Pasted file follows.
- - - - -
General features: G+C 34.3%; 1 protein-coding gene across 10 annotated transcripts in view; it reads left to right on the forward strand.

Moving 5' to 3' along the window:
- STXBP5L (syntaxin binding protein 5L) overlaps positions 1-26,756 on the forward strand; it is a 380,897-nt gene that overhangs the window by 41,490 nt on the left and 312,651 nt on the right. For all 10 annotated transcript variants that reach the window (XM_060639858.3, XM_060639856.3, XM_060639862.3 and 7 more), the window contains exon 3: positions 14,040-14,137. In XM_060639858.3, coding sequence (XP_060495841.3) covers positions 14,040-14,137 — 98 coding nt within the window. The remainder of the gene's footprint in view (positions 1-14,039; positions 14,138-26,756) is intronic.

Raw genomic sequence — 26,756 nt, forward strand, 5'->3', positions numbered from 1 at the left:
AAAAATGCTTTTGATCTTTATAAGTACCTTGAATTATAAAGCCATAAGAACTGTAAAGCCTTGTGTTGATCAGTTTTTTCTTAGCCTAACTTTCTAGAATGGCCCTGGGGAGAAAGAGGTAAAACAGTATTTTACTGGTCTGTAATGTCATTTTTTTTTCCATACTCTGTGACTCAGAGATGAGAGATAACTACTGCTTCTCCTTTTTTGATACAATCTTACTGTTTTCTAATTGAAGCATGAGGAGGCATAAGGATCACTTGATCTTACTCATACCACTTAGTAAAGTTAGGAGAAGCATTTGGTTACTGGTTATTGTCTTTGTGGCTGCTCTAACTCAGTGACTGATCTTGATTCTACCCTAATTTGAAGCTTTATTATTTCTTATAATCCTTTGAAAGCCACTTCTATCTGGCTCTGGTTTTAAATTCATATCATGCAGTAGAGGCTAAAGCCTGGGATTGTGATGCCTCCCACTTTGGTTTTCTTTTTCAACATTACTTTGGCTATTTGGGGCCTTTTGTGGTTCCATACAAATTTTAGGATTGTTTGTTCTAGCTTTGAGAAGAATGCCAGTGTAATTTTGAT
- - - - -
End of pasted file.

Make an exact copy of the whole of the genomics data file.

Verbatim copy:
General features: G+C 34.3%; 1 protein-coding gene across 10 annotated transcripts in view; it reads left to right on the forward strand.

Moving 5' to 3' along the window:
- STXBP5L (syntaxin binding protein 5L) overlaps positions 1-26,756 on the forward strand; it is a 380,897-nt gene that overhangs the window by 41,490 nt on the left and 312,651 nt on the right. For all 10 annotated transcript variants that reach the window (XM_060639858.3, XM_060639856.3, XM_060639862.3 and 7 more), the window contains exon 3: positions 14,040-14,137. In XM_060639858.3, coding sequence (XP_060495841.3) covers positions 14,040-14,137 — 98 coding nt within the window. The remainder of the gene's footprint in view (positions 1-14,039; positions 14,138-26,756) is intronic.

Raw genomic sequence — 26,756 nt, forward strand, 5'->3', positions numbered from 1 at the left:
AAAAATGCTTTTGATCTTTATAAGTACCTTGAATTATAAAGCCATAAGAACTGTAAAGCCTTGTGTTGATCAGTTTTTTCTTAGCCTAACTTTCTAGAATGGCCCTGGGGAGAAAGAGGTAAAACAGTATTTTACTGGTCTGTAATGTCATTTTTTTTTCCATACTCTGTGACTCAGAGATGAGAGATAACTACTGCTTCTCCTTTTTTGATACAATCTTACTGTTTTCTAATTGAAGCATGAGGAGGCATAAGGATCACTTGATCTTACTCATACCACTTAGTAAAGTTAGGAGAAGCATTTGGTTACTGGTTATTGTCTTTGTGGCTGCTCTAACTCAGTGACTGATCTTGATTCTACCCTAATTTGAAGCTTTATTATTTCTTATAATCCTTTGAAAGCCACTTCTATCTGGCTCTGGTTTTAAATTCATATCATGCAGTAGAGGCTAAAGCCTGGGATTGTGATGCCTCCCACTTTGGTTTTCTTTTTCAACATTACTTTGGCTATTTGGGGCCTTTTGTGGTTCCATACAAATTTTAGGATTGTTTGTTCTAGCTTTGAGAAGAATGCCAGTGTAATTTTGAT